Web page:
Third place team: Anna Cowart, Joshua Lynch, Dawson Monroe and Tiya Patel (Coach: Stephanie Myers) – Evans County


The first place varsity team will represent Georgia in the National LifeSmarts Championship, in hopes of being the national champions in Washington, D.C.  Through to a wild card bid process, the Rockdale County team has received a bid to compete in the National Championship as well. Additional Georgia teams may also receive a wild card bid to compete at the National Championship.

Georgia 4-H empowers youth to become true leaders by developing necessary life skills, positive relationships and community awareness. As the largest youth leadership organization in the state, 4-H reaches more than 242,000 people annually through the University of Georgia Cooperative Extension offices and 4-H facilities. For more information, visit georgia4h.org or contact your local Extension office.


Author: Cristina deRevere, stinafig@uga.edu
Source: Courtney Still Brown, courtms@uga.edu; Brittani Lee, bkelley@uga.edu





State Pumpkin Competition

Union County 4-H’ers Excel in State Pumpkin Competition

Fall is in the air, and this wonderful time of the year is marked by the pumpkin growing competition. This year, 4-H’ers from across the state grew pumpkins in their own backyard. Every year, we are astounded by the size and quality of the pumpkins grown, and this year was certainly no exception. We received a total of 33 submissions. The winners of this contest are:




First Place:

Ava Sharp – Union County (665 lbs)






Second Place:

Kaitlyn Beckman – Union County (583 lbs)

Jessie Holbrook – Union County (583 lbs)








Third Place:

Benjamin Potts – Union County (485 lbs)



We would like to congratulate this year’s winners, along with all who participated, for their hard work this season. Huge thank you to the Georgia Fruit and Vegetable Growers Association for sponsoring this competition. If not for them, we would not be able to continue this contest as we do now.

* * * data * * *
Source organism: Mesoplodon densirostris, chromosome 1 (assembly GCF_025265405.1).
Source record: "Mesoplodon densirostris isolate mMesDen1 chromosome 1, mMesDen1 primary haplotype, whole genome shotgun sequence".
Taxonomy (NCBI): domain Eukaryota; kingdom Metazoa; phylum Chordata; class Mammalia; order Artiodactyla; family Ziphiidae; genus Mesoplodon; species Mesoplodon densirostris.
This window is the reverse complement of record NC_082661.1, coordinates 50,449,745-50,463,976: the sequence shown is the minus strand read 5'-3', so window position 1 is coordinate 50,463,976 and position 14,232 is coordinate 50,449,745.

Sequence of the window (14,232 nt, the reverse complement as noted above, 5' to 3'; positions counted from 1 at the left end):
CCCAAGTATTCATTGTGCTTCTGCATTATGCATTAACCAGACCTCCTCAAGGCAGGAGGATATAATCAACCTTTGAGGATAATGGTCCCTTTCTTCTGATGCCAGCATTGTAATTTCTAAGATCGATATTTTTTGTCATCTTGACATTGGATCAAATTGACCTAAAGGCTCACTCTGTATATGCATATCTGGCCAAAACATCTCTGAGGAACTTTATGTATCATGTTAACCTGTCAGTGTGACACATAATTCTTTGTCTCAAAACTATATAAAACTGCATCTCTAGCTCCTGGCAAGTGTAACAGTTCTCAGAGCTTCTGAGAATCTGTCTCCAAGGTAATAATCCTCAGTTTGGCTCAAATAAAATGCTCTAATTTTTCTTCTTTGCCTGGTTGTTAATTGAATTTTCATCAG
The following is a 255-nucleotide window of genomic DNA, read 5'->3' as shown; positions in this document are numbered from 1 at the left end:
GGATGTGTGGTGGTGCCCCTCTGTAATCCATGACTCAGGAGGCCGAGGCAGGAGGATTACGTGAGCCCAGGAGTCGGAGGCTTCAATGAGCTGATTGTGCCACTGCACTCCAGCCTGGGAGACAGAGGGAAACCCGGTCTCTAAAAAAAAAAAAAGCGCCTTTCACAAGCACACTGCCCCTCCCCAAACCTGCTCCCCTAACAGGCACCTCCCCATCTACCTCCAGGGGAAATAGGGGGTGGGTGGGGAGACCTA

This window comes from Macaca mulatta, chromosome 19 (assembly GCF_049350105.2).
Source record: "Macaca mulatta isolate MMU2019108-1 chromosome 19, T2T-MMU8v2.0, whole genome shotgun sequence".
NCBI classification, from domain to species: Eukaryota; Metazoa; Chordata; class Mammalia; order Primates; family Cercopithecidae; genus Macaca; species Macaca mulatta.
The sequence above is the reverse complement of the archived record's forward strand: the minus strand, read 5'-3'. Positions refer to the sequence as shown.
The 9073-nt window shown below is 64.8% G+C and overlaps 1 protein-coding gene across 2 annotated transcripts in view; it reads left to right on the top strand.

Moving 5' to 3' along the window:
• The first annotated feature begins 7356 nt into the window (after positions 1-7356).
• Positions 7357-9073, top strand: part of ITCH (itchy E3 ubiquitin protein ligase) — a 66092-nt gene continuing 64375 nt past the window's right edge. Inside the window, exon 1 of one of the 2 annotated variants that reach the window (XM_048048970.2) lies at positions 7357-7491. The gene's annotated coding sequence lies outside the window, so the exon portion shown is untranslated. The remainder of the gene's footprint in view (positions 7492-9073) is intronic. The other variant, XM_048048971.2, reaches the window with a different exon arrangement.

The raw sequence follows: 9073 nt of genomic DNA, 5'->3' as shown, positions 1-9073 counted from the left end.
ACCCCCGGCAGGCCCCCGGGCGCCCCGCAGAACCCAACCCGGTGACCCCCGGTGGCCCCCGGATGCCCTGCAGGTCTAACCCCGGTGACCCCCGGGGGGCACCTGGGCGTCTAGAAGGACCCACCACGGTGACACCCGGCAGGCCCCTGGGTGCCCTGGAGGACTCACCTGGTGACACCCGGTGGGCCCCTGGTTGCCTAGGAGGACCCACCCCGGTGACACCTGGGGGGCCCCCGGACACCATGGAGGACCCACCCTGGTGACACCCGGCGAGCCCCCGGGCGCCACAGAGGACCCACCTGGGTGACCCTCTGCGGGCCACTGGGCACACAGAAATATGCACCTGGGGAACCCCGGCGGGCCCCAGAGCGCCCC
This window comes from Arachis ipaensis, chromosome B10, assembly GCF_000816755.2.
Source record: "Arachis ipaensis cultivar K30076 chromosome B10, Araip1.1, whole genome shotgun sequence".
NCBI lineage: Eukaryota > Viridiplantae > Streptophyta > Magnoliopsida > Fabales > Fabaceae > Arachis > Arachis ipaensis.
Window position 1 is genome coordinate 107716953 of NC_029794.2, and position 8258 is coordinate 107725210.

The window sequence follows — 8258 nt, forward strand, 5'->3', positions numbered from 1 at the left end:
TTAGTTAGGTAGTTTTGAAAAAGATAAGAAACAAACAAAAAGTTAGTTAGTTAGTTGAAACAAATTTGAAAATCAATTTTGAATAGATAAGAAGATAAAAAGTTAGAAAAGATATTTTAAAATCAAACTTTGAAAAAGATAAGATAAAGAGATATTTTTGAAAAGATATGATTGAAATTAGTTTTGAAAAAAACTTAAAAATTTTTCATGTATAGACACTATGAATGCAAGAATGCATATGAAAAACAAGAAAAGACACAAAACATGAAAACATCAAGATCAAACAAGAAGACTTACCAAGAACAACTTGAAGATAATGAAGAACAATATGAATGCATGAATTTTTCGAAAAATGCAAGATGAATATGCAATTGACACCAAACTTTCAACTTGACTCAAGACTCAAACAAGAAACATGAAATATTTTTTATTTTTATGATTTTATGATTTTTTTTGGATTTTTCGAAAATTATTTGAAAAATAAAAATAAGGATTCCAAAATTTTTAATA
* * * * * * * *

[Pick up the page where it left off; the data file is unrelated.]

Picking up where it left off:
Source(s): Blake McBride, blake.mcbride@uga.edu

National 4-H Dairy Conference

Georgia 4-H’ers Attend National 4-H Dairy Conference

On September 28th, three Georgia 4-H delegates, Mary Anna Bentley Addison Bridges (Chattooga County) and Morgan Patterson (Jasper County) boarded a plane to Madison, Wisconsin to attend the 65th Annual National 4-H Dairy Conference. The conference allows youth interested in dairy to interact with one another and build industry bridges. They also have the opportunity to learn more about careers in agriculture, attend seminars on dairy topics and interact with 4-H’ers from across the country.

Each day, they heard from multiple speakers on different aspects surrounding the dairy industry and potential careers. They had hands-on experiences, such as creating their own ice cream with the use of liquid nitrogen. The youth experimented with cheese and learned the science behind many of the existing dairy products, including learning about the effects of coagulation on the digestive system.

Participants toured area dairy farms, witnessed the usage of robotic dairy machines and learned the logistics of the daily operations on a dairy farm as well as a variety of ways to market milk.

They saw firsthand how Crave Brothers Dairy takes milk and ships it across the street to their cheese factory. During a tour of Hoards Dairy Farm and its publishing company, participants were able to practice composing, editing and publishing an article.

The youth compared and contrasted dairy with nondairy products in today’s market as well as explored their future possibilities in the agriculture industry.

Addie, Mary Anna and Morgan had the chance to spend time exploring the World Dairy Expo, where they spoke with leading researchers, technical experts and sales representatives from around the world, and view one of the best-known dairy cattle shows.

The National 4‑H Dairy Conference helped these three 4-H’ers connect, learn and engage while focusing on the impacts of agriculture in their communities and world, and how they can be involved in the future.


Source(s): Caleb Millican, 4hcaleb@uga.edu
Author: Roberta Pepper, roberta.pepper@uga.edu

Madison 4-H’ers at Great American Seafood Cook Off

Madison County 4-H Team represents Georgia 4-H at Cook Off

Madison County 4-H’ers represented Georgia 4-H in the Great American Seafood Cook Off (GASCO) on August 4, 2019. Co-Captains Tiger Rupers and Parker Varnadoe were joined by Alyssa Goldman and Kaylie Goldman. The team was  interviewed and participated in the national video, tours, restaurant dinner and participation in the contest where they highlighted Georgia Grown Products including catfish. Congratulations to the Madison County 4-H Seafood Cook Off Team and their adult leaders!

Source(s): Courtney Brown, courtms@uga.edu

Georgia 4-H Forestry Judging Team Competes Nationally

Hart County 4-H Forestry Judging Team competes at the National 4-H Forestry Invitational

Georgia was one of 13 states that competed in the 40th annual National 4-H Forestry Invitational from Sunday July 28 through Thursday August 1. Teams from Arkansas, Mississippi and Alabama placed first, second and third, respectively.  Florida, Indiana, Kentucky, Louisiana, South Carolina, Tennessee, Utah, Virginia, and West Virginia also competed in this year’s Invitational.